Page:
Events & News
The 19th Umesono Prize Ceremony was held
Assistant Professor Naoki Takahashi (Laboratory of Plant Growth Regulation) and Assistant Professor Tamako Nishimura (Laboratory of Molecular Medicine and Cell Biology) received the 19th Umesono Prize. The 19th Umesono Prize Ceremony was held on August 4th at the Rethink Biological Science Seminar hall (L11), and many faculty and students participated and honored the Umezono prize winners.
The Umesono Prize has been awarded annually since 2004 to young researchers in Graduate School (Division) of Biological Sciences at NAIST who significantly contributed to biological sciences during his/her years at the institute. The prize is awarded to young researchers with a bright future to follow in the footprints of Dr. Umesono, who enriched us with his personal and intellectual generosity. His spirit continues to inspire us and light our way. The award is mainly based on the originality and academic value of a paper which the awardee wrote as a first author.
Assistant Professor Naoki Takahashi
Cytokinin and auxin orchestrate distinct DNA damage responses in roots
Maintenance of genome integrity is crucial for proper growth and development. Eukaryotic cells deploy the mechanism of DNA damage checkpoint, which ensures DNA repair by arresting the cell cycle and provokes cell death to eliminate genetically damaged cells. In plants, to strike a balance between genome maintenance and organ development, plants trigger distinct DNA damage responses according to cell types in tissues. It has been shown that in Arabidopsis roots, DNA double-strand breaks (DSBs) indue cell cycle arrest at the G2 phase in the root tip, cell death in stem cells, and an early transition from cell division to endoreplication in the basal part of the root apex. These responses replenish stem cells and reduce the number of meristematic cells, thereby contributing to the maintenance of genome integrity and enabling continuous root growth. However, the mechanisms that govern these distinct DNA damage responses in a spatiotemporal manner have remained unknown. We revealed that DSBs enhance biosynthesis of the plant hormone cytokinin through the DNA damage signaling pathway, and inhibit the downward flow of another hormone, auxin, in Arabidopsis roots. The resultant decrease in the auxin level induces cell cycle arrest at G2 phase and stem cell death, whereas elevated cytokinin signals in the basal part of the root apex promote an early onset of endoreplication. These findings show that combinatorial control of plant hormones coordinates distinct DNA damage responses, thereby maintaining genome integrity and eliminating damaged stem cells to ensure sustainable root growth.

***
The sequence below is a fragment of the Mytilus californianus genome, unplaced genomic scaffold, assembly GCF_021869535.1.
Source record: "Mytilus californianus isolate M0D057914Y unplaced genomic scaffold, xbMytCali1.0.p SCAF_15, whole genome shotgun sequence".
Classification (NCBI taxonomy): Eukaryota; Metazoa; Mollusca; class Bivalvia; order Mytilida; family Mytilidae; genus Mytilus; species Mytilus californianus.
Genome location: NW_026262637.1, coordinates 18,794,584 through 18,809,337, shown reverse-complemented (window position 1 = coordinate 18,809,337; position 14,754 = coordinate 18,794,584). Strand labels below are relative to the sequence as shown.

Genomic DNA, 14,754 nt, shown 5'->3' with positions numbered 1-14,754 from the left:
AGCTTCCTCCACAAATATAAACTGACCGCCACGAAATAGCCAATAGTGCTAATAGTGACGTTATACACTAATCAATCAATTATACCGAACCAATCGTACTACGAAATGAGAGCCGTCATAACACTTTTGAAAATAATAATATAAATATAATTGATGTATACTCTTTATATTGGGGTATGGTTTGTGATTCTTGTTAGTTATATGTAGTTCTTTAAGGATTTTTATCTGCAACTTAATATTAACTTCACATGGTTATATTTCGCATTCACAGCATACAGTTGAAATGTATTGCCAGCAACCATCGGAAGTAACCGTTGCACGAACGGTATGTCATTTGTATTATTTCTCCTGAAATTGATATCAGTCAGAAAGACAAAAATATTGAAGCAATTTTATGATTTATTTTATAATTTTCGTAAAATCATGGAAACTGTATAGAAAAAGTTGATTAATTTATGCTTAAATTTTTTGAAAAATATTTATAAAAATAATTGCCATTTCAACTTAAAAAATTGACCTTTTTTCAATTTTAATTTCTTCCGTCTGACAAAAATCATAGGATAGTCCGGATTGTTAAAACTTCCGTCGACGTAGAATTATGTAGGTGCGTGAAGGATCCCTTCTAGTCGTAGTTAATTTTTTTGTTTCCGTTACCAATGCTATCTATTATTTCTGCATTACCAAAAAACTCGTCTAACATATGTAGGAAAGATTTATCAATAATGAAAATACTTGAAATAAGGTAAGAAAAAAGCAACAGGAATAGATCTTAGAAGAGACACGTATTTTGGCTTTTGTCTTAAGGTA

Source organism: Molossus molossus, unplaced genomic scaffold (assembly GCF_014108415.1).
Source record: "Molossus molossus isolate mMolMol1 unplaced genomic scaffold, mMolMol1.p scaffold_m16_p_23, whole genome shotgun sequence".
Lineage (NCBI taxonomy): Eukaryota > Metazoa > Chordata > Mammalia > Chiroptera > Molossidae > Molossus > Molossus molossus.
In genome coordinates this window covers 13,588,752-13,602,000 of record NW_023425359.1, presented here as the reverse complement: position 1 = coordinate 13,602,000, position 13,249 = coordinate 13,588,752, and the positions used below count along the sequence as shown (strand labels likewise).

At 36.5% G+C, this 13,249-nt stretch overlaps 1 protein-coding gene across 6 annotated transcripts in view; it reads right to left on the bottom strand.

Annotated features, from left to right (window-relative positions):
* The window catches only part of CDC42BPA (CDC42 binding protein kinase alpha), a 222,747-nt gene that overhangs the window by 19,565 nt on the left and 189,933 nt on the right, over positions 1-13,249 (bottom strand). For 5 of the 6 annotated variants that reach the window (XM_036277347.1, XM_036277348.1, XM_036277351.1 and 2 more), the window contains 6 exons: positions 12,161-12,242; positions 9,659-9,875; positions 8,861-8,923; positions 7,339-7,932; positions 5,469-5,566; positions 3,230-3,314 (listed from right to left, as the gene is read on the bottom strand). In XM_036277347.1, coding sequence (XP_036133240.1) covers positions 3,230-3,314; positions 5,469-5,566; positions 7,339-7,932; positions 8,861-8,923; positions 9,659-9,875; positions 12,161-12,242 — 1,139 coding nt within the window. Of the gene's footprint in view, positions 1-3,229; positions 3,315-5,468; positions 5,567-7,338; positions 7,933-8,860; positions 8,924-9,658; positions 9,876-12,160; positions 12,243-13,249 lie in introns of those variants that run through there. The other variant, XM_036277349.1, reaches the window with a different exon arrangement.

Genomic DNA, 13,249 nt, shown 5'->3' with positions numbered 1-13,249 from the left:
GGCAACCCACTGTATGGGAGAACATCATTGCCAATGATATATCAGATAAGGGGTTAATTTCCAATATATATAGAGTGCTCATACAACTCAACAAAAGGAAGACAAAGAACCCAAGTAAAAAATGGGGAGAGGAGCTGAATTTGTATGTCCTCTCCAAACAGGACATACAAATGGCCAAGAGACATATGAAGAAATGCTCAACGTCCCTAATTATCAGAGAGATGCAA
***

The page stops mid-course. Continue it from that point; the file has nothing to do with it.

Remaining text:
Assistant Professor Tamako Nishimura
Discovery of the novel extracellular vesicles from filopodia
Extracellular vesicles (EVs) are small membrane vesicles that are secreted from cells and contain various molecules, including proteins, miRNAs, and mRNAs. EVs stimulate the recipient cells in the vicinity of the producing cells or in the tissues that locate distantly by traveling in the body fluids. Particularly, EVs are shown to play significant roles in morphogenesis, immune cell activation, and stemness of pluripotent cells. EVs are also involved in various diseases, such as cancer and neurodegenerative disease. EVs from cancer cells sometimes promote cell proliferation, invasion, angiogenesis, and metastasis.
EVs from living cells are classified largely into 2 categories, one is endosome-derived EVs, and the other is plasma membrane-derived EVs. The endosome-derived EVs are often referred to as exosomes and have been extensively studied. In contrast, there are limited studies on the biogenesis and physiological roles of plasma membrane-derived EVs.
We recently found that the I-BAR protein MIM, which deforms the plasma membrane for protrusions of filopodia, is involved in the EV biogenesis. The filopodia having MIM were found to be more fragile and can be a source of EVs. Moreover, MIM-dependent EVs were found to enhance the migration of the recipient cells, including cancer cells.
Therefore, the EVs produced from the I-BAR protein-induced filopodia are novel signal-transducing vesicles that carry the molecules on the filopodia, by directly transmitting them to the recipient cells to modulate their behaviors.
（August 05, 2022）